Thursday, February 5, 2015

Anti-Vaxxers: The "Trolley" Problem Played Out in Real Life

An Arizona cardiologist (an "osteopath" not an M.D.) has gone on national television unabashedly saying that he doesn't care that his unvaccinated child may cause death or disability to another child:
"Could you live with yourself if your child got another child sick?  I mean really sick?  and complications, even death?"
"I could live with myself very easily.  It's a very unfortunate thing that people die, but unfortunately people die, and I'm not going to put my child at risk to save another child.  I'm not going to sacrifice the well-being of my child.  My child is pure."
He's wrong about the risk to his own child, of course.  Unless his child is a transplant recipient his child can handle childhood vaccinations just fine.  And even if his child is totally healthy, measles could cause complications or death.  The risk--benefit analysis isn't subtle.

But let's assume for argument's sake that he may have a point.    He's playing out the ethics of the Trolley Problem perfectly.  In the old days of trolleys criss-crossing big cities, an ethicist posed this question:
If a trolley is running out of control and there were six people unaware of it who were doomed to die, would you pull a switch to send it down a different track which has only one person standing on it?"
A variation on this idea puts the single person closer to you.  In order to save the six people you'd have to push a large man in front of the trolley (you're too small to solve this problem by jumping in front of the trolley yourself), thus killing him but saving the others.   The outcome in either scenario would be the same, but in the first thought experiment you're more removed -- you're not the killer, you merely redirect the killer.  In the second you are the killer, a murderer perhaps.  According to Thomas Aquinas and most people generally, an evil act that results in good results is still an evil act, so the second scenario is untenable.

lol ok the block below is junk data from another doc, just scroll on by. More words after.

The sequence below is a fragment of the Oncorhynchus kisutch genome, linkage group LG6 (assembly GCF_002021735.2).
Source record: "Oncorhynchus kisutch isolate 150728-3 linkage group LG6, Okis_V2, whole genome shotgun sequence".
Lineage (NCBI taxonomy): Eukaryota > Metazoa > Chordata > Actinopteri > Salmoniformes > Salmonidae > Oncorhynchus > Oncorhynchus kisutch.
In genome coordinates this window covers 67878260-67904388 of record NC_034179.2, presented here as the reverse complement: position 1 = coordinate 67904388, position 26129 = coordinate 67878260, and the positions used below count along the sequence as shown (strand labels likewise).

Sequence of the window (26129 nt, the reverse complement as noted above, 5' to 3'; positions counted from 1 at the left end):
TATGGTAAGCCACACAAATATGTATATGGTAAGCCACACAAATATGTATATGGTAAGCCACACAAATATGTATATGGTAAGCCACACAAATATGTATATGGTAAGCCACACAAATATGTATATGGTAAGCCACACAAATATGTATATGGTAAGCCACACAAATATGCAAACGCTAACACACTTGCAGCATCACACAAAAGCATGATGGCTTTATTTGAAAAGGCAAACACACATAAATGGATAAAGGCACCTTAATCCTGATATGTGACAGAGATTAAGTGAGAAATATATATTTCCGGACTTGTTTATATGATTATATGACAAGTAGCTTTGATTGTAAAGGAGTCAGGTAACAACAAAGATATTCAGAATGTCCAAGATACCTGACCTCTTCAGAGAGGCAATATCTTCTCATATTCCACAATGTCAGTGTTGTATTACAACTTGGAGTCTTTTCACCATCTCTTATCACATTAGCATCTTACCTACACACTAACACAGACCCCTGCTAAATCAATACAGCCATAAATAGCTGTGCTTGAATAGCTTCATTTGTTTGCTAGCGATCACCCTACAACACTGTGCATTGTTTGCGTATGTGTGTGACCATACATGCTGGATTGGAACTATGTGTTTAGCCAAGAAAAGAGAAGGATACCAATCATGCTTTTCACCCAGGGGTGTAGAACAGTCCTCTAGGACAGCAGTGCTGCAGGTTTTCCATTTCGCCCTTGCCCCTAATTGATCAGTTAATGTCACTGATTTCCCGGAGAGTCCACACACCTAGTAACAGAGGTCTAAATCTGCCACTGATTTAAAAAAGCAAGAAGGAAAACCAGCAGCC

The problem with the anti-vaxxers' selfish decision not to vaccinate is of course the premise.  They risk their own child's life as well as some hypothetical stranger's life.

I'd like to pose the vaccine question to the parent of two children, one of whom is immune-compromised and one of whom is normal.  Either way, they would pose a risk to one child.   How to decide... how to decide....  Oh yeah, science!

Anyway, I've been reading on morality (book review to come later) and when I hear people say they won't risk their own child's life for another child's life I hear the Trolley Problem being acted out in real life.  This is why appealing to the impact on other children won't sway these people, however selfish the choice seems.

Other doctors have complained about him and he may lose his license.  One can hope.

For another parental view, check out what famous children's author Roald Dahl said about his daughter's death from measles.


L.Long said...

I absolutely hate the trolley problem, its always treated like this simplistic 2 choice problem.
The 2nd a skinny gay pushes a fat guy into the path to stop it. Thus assuming skinny is better than fat but he can serve some purpose. And it wont work cuz if skinny tried this I would then pick up the skinny guy and throw him into the front of the trolley as the added force of throwing the skinny dude makes up for his weight.
And besides be intelligent enough to do the math...the fat guy would have to weigh at least 1/2 ton to seriously affect the trolley!!!!
The 1st problem is even sillier!!!

L.Long said...

OH forgot....
Why not have a rule that ALL kids in PUBLIC school MUST be vaccinated or go somewhere else .... like xtian school..infect them!!!they can always pray!
Just this rule would solve a large %-age of the problem.

LadyAtheist said...

I think that unvaccinated children should not be able to go to ANY public place!

L.Long said...

I sort of agree but it would be hard to do. As going to school requires paperwork where going to the movies does not. And make a law requiring kids to have IDs that state this & that would be fought tooth & nail by most everyone.

LadyAtheist said...

I know it's not practical but it's what I think!

Christian said...

Lets hope this fools license gets revoked, maybe then he will wake up. Then again if he follows the Job example, even if his child dies of a preventable disease he will still be anti-vaccine. Some people you cannot help.